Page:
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FDA Unveils Biosimilars Guidance 30

ananyo writes "The U.S. Food and Drug Administration has released its long-anticipated draft guidance for drug makers interested in making generic forms of biological drugs such as enzymes and antibodies. The move could open the door for cheaper versions of some of medicine's most expensive drugs, but it is still unclear how many companies will be willing to tackle the challenges and uncertainties of making 'biosimilar' drugs. Copying biological molecules is a stickier proposition than making ordinary generic medicines because proteins are typically much larger and more complex than small molecule drugs. They are also often produced in cell cultures, and even small variations in how the cells are grown can change the properties of the protein produced."
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FDA Unveils Biosimilars Guidance

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  • by TWX ( 665546 ) on Friday February 10, 2012 @11:00PM (#39002647)

    I'm confident that even with expensive and difficult processes it'll still happen. Look at some of the treatments for Chron's Disease- there's a med that a friend of mine uses that's massively complex and extremely expensive, but allows her to essentially live a normal life. It's thousands of dollars a month, so something half the price could still be very profitable if it still works properly.

    Certainly a lot of generics manufacturers might avoid the more complex drugs, but plenty will take a look, and possibly new companies will get in on the act too.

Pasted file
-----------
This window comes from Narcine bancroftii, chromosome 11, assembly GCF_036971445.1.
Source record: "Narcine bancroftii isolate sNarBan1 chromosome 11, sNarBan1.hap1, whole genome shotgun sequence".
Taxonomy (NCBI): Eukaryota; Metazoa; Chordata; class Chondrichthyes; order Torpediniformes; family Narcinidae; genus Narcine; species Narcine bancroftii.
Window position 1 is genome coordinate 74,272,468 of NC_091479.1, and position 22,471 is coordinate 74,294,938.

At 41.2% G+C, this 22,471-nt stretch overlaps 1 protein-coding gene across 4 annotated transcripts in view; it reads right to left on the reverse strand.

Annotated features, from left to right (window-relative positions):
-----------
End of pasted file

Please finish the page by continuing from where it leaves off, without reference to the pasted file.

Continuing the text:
• Re:Seems to me... (Score:5, Insightful)

    by Guppy ( 12314 ) on Saturday February 11, 2012 @02:43AM (#39003257)

    If you want biological molecules for drugs, the last thing you want to do is try to synthesise them Why not just open up yeast to genetic engineering and have the modified yeast create your molecules by the ton? Once you have the research and modifications done, you can grow those yeasts for pennies.

    I'm sorry, but this is an example of a +4 moderated comment that doesn't know what it's talking about, and does not understand the basic gist of the regulatory issue that this article is dealing with.

    Nobody is synthesizing anything, biopharmaceuticals are by definition substances (non-small-molecule) derived from biological organisms, whether engineered or naturally occurring. A bit of explanation: Small molecule drugs (like say, asprin) are chemically simple. As such, it is easy to demonstrate equivalence of a generic to the original; you show all your chemical bonds are in the right place, and that your formulation is rolled up in a pill that gets absorbed the same, those kinds of tests are sufficient for approval.

    But biomolecules were treated differently, for the reason that it was impossible to do the same kind of analysis -- an analysis could find all testable parameters exactly the same, but things would work differently simply because it came out of a different manufacturing process. So there were no "generic" biologicals. A second company could copy something like say, Amgen's erythropoetin protein -- but although an identical protein, it would be considered a separate drug, and go through a new approval process just like it was a brand-new drug.

    Generic companies have long clamored to allow biologicals to be treated the same as chemical entities,skipping the extremely lengthy and expensive process of doing clinical trials and such again. And of course, the originator companies argued that bio-similars should go through safety trials, too (as they could not be conclusively proved to be identical to the original). So, we had a regulatory tug-of-war running for the past... two decades or so, that has finally been settled (or so it seems at the moment).

    As for the various issues of production via various types of organisms is something I don't want to get into right now, but let's just say we're dealing with techniques far more sophsticated than yeast expression these days.

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